The writing style is excellent through-out, and the descriptions of theory/important aspects are clear and easy to understand, whilst this maybe looses some of the mathematical precison of the descriptions, it is definitely for the better. Many of the more complicated aspects are backed up with very simple laymans-terms statements to reinforce the facts, and on several cases I realised some things I'd previously decided were very complicated are actually quite simple - just wrapped up in lots of complicated techno-babble!

There is a good coverage of the basics of Direct3D programming, however it is kept relatively brief due to it being a required step, rather than being the focus of the book. Such that you can easily gain a functional knowledge of the API, but you would be well advised to check out another Direct3D book (see here)/resource/website to get a fuller and deeper understanding of the general API before venturing into the hardcore special effects.

An Additional Resource

The CD included with this book is more than just a dumping ground for the source-code in the book, it can quite easily be seen as an extension to the actual text. The book is completely linked into the contents of the CD, with regular box outs "see the sample program ____ " etc...

Then there is the actual CD interface - that itself deserves some credit. Many CD's I've had in my many books tend to just be a few directories full of files, and a readme.txt to explain whats where. Not in this case, we get a full-blown interactive browser with a very very cool sample browser. The sample browser has a list of all the samples included, and when clicked on shows a readme in the bottom pane and at the click of a button will launch the sample program to go with - this just makes looking at the samples in action an effortless task, which is what I like.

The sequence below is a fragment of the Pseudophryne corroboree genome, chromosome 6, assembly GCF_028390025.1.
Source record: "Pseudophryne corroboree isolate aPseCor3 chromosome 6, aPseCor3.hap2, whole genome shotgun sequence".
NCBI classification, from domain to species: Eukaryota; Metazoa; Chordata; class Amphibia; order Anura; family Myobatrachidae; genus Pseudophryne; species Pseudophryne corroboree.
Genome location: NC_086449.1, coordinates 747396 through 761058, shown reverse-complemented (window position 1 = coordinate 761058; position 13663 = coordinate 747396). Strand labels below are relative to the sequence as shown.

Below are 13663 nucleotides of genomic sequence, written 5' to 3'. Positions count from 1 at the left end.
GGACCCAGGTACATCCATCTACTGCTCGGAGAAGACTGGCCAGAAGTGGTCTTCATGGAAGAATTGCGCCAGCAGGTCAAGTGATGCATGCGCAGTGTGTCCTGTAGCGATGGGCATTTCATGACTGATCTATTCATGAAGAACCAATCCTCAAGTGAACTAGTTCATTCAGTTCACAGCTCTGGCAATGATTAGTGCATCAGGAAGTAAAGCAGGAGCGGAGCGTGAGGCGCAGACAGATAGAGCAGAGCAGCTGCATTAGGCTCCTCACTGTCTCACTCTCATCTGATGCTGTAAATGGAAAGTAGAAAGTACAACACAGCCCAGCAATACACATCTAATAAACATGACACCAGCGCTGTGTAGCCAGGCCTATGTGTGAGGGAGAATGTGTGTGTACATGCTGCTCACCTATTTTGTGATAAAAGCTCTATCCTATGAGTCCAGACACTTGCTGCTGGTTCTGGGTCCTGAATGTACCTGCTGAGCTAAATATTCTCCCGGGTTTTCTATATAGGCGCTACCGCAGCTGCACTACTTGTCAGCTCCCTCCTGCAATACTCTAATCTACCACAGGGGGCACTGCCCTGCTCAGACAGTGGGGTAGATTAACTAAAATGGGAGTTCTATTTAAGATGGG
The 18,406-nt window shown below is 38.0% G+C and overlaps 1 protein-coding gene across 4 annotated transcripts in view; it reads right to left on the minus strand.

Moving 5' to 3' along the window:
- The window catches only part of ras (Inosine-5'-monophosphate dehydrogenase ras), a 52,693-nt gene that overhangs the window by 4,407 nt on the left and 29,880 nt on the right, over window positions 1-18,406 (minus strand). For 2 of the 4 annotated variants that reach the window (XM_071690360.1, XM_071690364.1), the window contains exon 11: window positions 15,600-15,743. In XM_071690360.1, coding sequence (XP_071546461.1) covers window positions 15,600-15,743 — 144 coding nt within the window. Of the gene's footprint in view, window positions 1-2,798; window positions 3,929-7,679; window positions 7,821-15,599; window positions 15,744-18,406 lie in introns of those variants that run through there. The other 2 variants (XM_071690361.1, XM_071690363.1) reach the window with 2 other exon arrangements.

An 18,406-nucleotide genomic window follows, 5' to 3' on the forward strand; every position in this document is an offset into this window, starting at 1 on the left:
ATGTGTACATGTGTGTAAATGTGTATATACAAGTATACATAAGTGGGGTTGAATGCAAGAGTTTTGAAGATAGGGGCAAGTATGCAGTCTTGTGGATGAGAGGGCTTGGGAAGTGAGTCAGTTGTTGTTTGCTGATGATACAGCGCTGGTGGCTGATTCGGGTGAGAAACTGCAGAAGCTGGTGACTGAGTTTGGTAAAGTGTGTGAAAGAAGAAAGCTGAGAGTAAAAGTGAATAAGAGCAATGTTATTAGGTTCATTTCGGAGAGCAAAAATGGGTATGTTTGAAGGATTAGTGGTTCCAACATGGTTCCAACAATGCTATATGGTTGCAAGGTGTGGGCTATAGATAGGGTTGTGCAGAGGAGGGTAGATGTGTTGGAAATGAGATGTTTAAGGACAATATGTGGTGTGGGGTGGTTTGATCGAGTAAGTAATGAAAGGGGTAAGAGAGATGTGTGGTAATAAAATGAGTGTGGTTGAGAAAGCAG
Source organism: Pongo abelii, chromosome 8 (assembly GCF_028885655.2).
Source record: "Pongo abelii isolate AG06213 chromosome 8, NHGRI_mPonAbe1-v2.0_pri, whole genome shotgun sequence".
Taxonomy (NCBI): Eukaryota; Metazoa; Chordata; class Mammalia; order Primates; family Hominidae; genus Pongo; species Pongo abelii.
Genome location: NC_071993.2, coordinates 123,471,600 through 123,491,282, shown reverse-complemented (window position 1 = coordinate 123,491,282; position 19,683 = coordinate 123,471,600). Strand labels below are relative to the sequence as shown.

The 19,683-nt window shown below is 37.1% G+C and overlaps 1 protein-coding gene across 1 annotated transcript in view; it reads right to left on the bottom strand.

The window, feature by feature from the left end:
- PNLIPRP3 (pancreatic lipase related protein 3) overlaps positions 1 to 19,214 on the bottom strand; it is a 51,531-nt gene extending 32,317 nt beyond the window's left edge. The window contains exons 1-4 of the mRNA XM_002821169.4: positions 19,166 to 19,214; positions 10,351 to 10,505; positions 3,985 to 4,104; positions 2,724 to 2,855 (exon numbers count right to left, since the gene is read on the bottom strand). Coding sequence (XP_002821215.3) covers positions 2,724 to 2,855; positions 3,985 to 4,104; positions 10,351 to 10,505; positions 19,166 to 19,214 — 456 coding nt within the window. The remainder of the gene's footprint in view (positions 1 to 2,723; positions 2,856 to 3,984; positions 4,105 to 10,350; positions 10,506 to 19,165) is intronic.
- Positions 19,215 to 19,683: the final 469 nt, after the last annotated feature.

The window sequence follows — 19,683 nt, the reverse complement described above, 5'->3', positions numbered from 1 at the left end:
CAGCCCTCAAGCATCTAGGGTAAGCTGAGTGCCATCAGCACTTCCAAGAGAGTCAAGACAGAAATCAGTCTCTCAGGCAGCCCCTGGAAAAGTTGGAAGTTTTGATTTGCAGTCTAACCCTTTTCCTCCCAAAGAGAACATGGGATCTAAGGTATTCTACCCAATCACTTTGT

The CD is fully packed with a long list of useful programs, including the DirectX 8.1 SDK (despite listing the 8.0 SDK on the cover) and the Nvidia Effects Browser/SDK. Both are essential tools to follow the work in this book, and whilst they are freely available online, it's so much easier to have them to hand...

Some Minor Let-Downs

There are a few minor points that you can hold against this book, none of them are hugely significant and may or may not bother you at all...

Hardware - to get the most from this book you need some top-of-the-line hardware, namely a 3D card supporting pixel/vertex shaders in hardware. Whilst this isn't so much specific to the book, rather to general special-fx programming it is a little bit of an annoyance; particularly given that the GeForce 3 and Radeon cards cost up to £300 still...

Language - as is the standard with all books of this type, C/C++ is the standard language used. Unlike some books, we dont get an overview of C/C++ with this book (which is a good thing, as I always felt that the basic coverage in other books wasn't really worth the trees). However, we do get a brief coverage of some advanced C++/STL functions that the author has used. To get very far with this book you need to be fairly fluent in C/C++

Diagrams/Picture - there are many many diagrams and pictures in this book, which is definitely a good thing, but as is true with other books in this series, they're all in black-and-white. Whilst they have constructed it such that it doesn't matter a huge deal, it would be nice to see some colour-plates, or to have some colour pictures on the CD...

In Conclusion

I like this book, and I believe that if you can get along with the C/C++ syntax then you will enjoy this book and find it to be a very useful resource. The few let-downs I just listed are outweighed ten-fold by the good points for this book, so dont linger on them for too long!

Good Things Bad Things
• nicely divided into parts, with the 2nd and 3rd parts designed particularly well. • Entirely in C/C++, which may be a drawback for VB developers.
• Covers new territory, that isn't brilliantly covered anywhere else. • Could have done with some colour diagrams/colour plates
• Covers both 2D and 3D elements  
• Gives the knowledge required to expand beyond this book  
• The Author seems experienced in this field, and knows what he's doing.  
• Excellent CD included - with an excellent browser.